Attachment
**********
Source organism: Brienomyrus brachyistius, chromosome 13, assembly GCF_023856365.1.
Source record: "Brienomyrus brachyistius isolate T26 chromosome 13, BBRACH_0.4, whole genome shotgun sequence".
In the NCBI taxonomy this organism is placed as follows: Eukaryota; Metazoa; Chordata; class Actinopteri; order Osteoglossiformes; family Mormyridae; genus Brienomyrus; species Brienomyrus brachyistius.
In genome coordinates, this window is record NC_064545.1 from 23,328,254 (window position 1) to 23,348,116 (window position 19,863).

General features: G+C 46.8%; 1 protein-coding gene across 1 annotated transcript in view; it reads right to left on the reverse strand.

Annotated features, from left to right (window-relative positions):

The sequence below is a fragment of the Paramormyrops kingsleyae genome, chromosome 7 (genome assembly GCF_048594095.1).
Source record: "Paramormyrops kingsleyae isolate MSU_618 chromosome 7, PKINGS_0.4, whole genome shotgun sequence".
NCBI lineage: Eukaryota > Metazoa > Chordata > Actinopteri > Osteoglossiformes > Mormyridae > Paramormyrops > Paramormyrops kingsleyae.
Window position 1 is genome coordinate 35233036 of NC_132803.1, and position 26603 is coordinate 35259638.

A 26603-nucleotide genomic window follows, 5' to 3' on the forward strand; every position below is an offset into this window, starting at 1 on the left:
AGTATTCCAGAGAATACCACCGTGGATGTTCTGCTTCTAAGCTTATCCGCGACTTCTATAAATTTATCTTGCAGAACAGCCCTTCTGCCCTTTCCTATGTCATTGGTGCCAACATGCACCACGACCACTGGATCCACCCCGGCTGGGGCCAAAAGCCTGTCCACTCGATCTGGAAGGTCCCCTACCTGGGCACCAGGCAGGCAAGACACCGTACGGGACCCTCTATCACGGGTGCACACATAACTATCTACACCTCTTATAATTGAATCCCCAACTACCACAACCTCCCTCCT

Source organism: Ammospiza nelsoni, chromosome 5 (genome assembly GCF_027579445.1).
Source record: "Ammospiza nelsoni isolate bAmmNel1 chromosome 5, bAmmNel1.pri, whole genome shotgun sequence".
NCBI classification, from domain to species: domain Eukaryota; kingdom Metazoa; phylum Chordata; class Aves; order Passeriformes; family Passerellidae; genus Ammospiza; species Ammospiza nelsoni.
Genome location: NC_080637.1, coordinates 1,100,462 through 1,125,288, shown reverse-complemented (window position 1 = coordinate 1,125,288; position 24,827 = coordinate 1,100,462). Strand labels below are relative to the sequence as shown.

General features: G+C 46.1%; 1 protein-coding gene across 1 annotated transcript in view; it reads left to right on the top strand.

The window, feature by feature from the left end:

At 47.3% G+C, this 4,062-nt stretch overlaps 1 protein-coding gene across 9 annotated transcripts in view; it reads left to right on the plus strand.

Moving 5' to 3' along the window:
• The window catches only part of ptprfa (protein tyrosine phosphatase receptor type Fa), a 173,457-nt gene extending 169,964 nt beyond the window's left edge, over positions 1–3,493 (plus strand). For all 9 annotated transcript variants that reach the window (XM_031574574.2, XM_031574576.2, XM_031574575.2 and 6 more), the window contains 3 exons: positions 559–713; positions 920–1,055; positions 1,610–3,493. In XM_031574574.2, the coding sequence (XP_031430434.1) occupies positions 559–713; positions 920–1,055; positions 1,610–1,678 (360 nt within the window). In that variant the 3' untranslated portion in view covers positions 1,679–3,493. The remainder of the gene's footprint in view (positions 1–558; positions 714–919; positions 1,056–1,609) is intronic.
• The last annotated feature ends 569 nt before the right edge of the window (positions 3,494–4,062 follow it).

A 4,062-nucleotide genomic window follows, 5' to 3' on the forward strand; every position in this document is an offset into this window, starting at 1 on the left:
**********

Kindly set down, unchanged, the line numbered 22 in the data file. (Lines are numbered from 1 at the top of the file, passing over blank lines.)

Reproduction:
• The last annotated feature ends 569 nt before the right edge of the window (positions 3,494–4,062 follow it).